The main difference between epitope and paratope is that epitope is a specific antigenic determinant that occurs on the antigen, whereas paratope is the antigen-binding site on the antibody. Furthermore, immune system components, including antibodies, B cells, and T cells, recognize epitopes while paratope binds to the specific epitope.
Epitope and paratope are two types of binding regions found on proteins. They play an important function in the humoral immunity by means of recognition.
Key Areas Covered
1. What is an Epitope
– Definition, Structure, Importance
2. What is a Paratope
– Definition, Structure, Importance
3. What are the Similarities Between Epitope and Paratope
– Outline of Common Features
4. What is the Difference Between Epitope and Paratope
– Comparison of Key Differences
Antibody, Antigen, Epitope, Humoral Immunity, Paratope
What is an Epitope
An epitope is a part of an antigen recognized by the immune system components, including antibodies, B cells, and T cells. It is also known as an antigenic determinant. In other words, an epitope is a specific part of an antigen to which the antibody binds. Generally, epitopes can be either self or non-self. Normally, the immune system triggers responses against non-self epitopes, but in autoimmune diseases, the immune system triggers responses against self-antigens.
Furthermore, based on the structure and interactions, there are two types of epitopes: conformational epitopes and linear epitopes. Basically, conformational epitopes are formed by the interactions of discontiguous amino acid residues, while linear epitopes are formed by the interactions of contiguous amino acids.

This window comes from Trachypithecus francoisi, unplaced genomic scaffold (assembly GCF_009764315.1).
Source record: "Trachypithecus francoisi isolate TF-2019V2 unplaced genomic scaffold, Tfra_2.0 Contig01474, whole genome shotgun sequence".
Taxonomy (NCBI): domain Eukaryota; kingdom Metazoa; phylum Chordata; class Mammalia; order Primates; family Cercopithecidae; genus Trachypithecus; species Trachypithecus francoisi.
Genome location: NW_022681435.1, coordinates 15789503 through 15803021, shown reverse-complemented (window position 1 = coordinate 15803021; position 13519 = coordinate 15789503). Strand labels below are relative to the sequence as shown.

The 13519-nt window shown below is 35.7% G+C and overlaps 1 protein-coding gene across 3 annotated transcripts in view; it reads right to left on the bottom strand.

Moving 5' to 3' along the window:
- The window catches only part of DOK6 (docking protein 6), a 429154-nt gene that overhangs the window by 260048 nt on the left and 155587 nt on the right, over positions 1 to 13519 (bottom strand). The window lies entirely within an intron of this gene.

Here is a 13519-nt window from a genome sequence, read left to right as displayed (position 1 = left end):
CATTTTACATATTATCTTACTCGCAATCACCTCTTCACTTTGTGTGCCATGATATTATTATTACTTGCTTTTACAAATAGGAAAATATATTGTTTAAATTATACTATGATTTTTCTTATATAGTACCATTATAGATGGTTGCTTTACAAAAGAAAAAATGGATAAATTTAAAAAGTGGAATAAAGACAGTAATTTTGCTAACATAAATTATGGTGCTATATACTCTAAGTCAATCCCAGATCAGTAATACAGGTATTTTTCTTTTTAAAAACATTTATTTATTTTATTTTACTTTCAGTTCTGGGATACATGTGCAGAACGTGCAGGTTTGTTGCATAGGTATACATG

What is a Paratope
A paratope is the part of an antibody that specifically binds to the epitope. Therefore, it is known as the antigen-binding site. Generally, it is a small region in the Fv region of the antibody. Moreover, the size of the paratope is 5-10 amino acids. Here, the Fv region is a part of the Fab or fragment antigen-binding region. Additionally, an antibody is a Y-shaped molecule. Therefore, both of the arms of an antigen contain Fv regions.
However, the complementary binding of the heavy and light chain helps to produce the 3D structure of the paratope. Furthermore, mimotope is a macromolecule that binds to the paratope, mimicking the binding of an epitope.
Similarities Between Epitope and Paratope
- Epitope and paratope are two recognition sites found on proteins important for the immune system.
- Both are important for the discrimination between self and non-self by the immune system.
- They have compatible 3D structures for specific binding.
- Moreover, both can help to trigger an immune response.
Difference Between Epitope and Paratope
Epitope refers to the part of an antigen molecule to which an antibody attaches itself, while paratope refers to the part of the molecule of an antibody that binds to an antigen. Thus, this is the main difference between epitope and paratope.
Also Known as
An epitope is also known as an antigenic determinant, while paratope is also known as an antigen-binding site.
Another major difference between epitope and paratope is that epitope occurs on both self or non-self antigens, while paratope occurs on antibodies.
Epitope binds to the paratope on antibodies and receptors on both B and T cells while paratope binds to the epitopes.
Moreover, epitope helps to discriminate between self and non-self, while paratope helps to recognize specific antigens to trigger a humoral immune response.
An epitope is an antigenic determinant occurs on antigens. However, these antigens can be either self and non-self. On the other hand, paratope is the structural part occurs on antibodies. Moreover, it recognizes epitopes specifically and helps to trigger a humoral immune response. Therefore, the main difference between epitope and paratope is their occurrence and importance.
1. “Chem114A epitopes” By Tinastella at English Wikibooks – Transferred from en.wikibooks to Commons. (Public Domain) via Commons Wikimedia
2. “Immunoglobulin basic unit” By Y_tambe – Y_tambe’s file (CC BY-SA 3.0) via Commons Wikimedia